By John Nichol and Tony Rennell. Abridged by Richard Hamilton. In June 1944 the end of the Second World War was in sight, but not for the hundreds of thousands of prisoners of war held captive in camps across Germany. Here they recount the harrowing stories of the brutality meted out by their captors in the last months of conflict. Read by Jonathan Keeble. Part 1. producer Elizabeth Allard
1: Bath. Archaeologist Julian Richards begins a new series of the programme exploring how towns take shape. In Bath he discovers why the Romans built an "alternative" workingtown away from the pilgrims and the waters; how Georgian planners created
Europe'sgreatest resort for the beautiful people of the 18th century and why the town's architectural splendours are down to just three men - a quarryman, an architect and a gambler. Producer John Byme
An audio portrait of the writer whose comic stories and essays Frank Muir said were "as English as baked jam roll". Fellow humourist Miles Kington looks back at the life and work of HF Ellis , who died at the age of 93 in 2000. Richard Briers reads a chapter from Ellis's comedy classic AJ Wentworth BA as well as extracts from his advice to the middle-aged
"mediatrics", together with pieces for Punch and The New Yorker. The author himself recalls his long career as a humorous casual in conversations recorded in his 90th year. Producer Tony Staveacre
Liz Barclay and Winifred Robinson present a special programme which sets out to untangle Red Tape
Britain, with a series of reports from the frontline of form-filling, data compiling and rule regulation. The alleged Red Tapers get their say as the programme asks: what exactly is red tape?
How much of it is vital protection from a culture of compensation? And listeners can nominate the form they'd most like to consign to the shredder in tomorrow's Call You and Yours. Producer Andrew Smith
Specially commissioned to celebrate 40 years of the Belfast Festival at Queen's, five acclaimed writers read their light-hearted stories before an audience. 1: The Magi by James Ellis. When one of the three wise men from the East, east Belfast that is, decides to circumnavigate the globe, he indulges in a Spot Of "time travel". Producer Heather Brennon
In the 18th and 19th centuries the coast of East
Anglia was the equivalent of the Ml today. But rotten ships and drunken captains regularly fell foul of the sandbanks round Norfolk and from coastal villages sprang a new band of heroes called lifeboatmen. In the first of four programmes, Paul Heiney looks back Over 200 years Of self sacrifice. Producer Neil Walker
The special guestsjoining Nigel Rees to exchange favourite quotations and anecdotes this week are Wendy Holden , Dominic Holland , Ben Moor and Andrew Mueller. The reader is Tim Gudgin. Producer Carol Smith Repeated Sunday 12.04pm
BBC RADIO COLLECTION: A selection from this series is available on five volumes of audio cassette at good retail outlets or www.bbcshop.com Call [number removed]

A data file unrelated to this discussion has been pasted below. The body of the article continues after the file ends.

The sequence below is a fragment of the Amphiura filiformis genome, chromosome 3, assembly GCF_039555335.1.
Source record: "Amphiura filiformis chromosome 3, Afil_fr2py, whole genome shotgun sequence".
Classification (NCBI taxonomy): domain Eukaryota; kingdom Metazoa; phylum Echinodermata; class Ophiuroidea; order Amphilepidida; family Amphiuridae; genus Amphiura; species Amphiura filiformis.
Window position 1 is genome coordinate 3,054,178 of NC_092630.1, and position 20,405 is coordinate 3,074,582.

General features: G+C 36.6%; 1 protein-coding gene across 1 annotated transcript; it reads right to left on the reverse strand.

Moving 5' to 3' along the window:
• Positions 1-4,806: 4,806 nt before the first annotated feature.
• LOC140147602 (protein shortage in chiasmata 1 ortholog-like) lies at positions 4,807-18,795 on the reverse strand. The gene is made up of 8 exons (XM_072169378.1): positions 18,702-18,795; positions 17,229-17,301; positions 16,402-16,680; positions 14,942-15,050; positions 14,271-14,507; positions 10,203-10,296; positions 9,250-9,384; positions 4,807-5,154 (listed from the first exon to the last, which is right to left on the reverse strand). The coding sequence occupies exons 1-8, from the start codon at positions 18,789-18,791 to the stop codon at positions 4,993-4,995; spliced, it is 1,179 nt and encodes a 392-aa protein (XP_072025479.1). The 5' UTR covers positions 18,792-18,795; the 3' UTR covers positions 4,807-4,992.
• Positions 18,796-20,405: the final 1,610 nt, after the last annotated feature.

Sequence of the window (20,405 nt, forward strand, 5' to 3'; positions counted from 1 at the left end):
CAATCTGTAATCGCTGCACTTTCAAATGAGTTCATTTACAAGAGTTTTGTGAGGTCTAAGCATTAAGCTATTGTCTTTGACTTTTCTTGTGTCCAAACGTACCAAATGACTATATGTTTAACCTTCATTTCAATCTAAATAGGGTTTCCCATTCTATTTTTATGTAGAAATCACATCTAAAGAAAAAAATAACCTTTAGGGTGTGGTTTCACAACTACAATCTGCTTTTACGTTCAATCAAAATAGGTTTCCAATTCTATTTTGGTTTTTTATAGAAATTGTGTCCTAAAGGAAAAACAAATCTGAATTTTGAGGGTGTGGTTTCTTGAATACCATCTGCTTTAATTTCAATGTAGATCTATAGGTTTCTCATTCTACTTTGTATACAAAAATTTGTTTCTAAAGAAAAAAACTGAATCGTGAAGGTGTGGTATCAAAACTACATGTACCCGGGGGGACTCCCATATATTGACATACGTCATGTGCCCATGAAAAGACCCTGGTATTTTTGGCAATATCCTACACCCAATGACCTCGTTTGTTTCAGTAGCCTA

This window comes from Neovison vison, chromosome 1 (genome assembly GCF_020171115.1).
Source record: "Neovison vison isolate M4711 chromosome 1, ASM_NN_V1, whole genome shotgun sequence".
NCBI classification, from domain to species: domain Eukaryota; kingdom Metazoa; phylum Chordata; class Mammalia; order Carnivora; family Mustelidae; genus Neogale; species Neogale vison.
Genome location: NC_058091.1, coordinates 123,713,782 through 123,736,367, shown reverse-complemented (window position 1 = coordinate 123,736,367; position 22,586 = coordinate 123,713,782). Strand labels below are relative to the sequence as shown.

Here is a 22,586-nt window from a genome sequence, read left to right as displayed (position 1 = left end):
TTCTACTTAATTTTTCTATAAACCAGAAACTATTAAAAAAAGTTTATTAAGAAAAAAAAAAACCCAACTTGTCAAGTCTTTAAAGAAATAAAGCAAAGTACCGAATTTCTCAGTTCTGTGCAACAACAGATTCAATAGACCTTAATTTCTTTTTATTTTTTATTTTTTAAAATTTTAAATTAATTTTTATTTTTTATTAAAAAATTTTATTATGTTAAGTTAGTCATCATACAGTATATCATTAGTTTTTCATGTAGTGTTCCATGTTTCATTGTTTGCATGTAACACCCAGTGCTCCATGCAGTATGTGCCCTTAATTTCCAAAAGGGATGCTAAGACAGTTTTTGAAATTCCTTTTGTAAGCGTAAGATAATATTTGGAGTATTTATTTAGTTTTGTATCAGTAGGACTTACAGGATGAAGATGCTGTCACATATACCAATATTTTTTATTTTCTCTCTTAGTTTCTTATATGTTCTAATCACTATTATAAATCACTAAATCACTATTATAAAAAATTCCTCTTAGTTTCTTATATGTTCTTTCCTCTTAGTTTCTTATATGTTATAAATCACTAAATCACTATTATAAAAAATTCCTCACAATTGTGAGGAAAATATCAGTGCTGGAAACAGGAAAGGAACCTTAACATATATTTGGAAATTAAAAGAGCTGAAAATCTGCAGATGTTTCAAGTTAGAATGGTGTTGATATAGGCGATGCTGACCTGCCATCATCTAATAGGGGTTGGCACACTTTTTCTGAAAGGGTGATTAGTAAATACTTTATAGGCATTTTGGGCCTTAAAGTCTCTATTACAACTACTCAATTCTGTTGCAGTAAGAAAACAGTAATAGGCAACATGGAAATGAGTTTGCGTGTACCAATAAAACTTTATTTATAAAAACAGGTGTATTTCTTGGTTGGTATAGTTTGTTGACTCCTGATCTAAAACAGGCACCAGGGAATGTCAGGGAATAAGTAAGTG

By Jennie Buckman. It is 1978 and idealistic Norma goes to Cuba for the Socialist Youth Festival and keeps a diary of this "Club Med for Reds". Part 1.
Other parts played by Scott Brooksbank. Simon Donaldson and Joanna Monro Director Janet Whitaker RepeatoflO.45am
In the first of two programmes, Mark Handscomb examines the work of the Modernisation Agency within the NHS. The Agency claims to be improving practice everywhere - from GP surgeries to operating theatres - but will patients notice the difference? Editor David Ross
The Kurds of Northern Iraq have felt the full brunt of Saddam Hussein 's ire: forced deportations, massacres and, in 1988, the use of deadly chemical weapons on thousands of people. But since 1991, the Kurds have been protected by a British-American no-fly zone and are now experiencing an economic boom. War in Iraq will change all this. George Arney crosses the Tigris river into Iraqi Kurdistan to ask what the Kurds have to gain or to lose from any American attempt to unseat Saddam Hussein. Producer Matthew Chapman Repeated from Thursday 11am
In the first of a new series Pippa Greenwood explores the horticultural science behind the battles - in your backyard.
Not everything in the garden is rosy. Plants are armed to the teeth in their battle to survive, says Pippa Greenwood
Growing Science 9.00pm R4
Poised, alert, ready to pounce and destroy - gardens are a seething mass of trouble just waiting to explode with dangerous weapons, or at least red-hot pokers. That's the claim of this new series, which delves into the science behind plant life and doesn't mind doing it with as much violent imagery as it can manage. It's not quite a streetwise Gardeners' Question Time, not quite a rough-and-tumble Chelsea Flower Show, but you won't look at your herbaceous border the same way after this. Pippa Greenwood talks attack and defence in the horticultural world, explaining just why some plants are poisonous and what dangers they face. If it were only the plants in danger you could simply shrug your shoulders, but you're going to be very surprised by this opening edition, and very put off mowing the lawn.
When during the summer of 1921 three men come to fire the Big House in County Cork, they ignite a chain of events which has tragic consequences for the mother, father and child who live there. Dermot Crowley begins reading William Trevor 's haunting new masterpiece. Abridged in ten parts by Sally Marmion. Parti.
Producer Di Speirs
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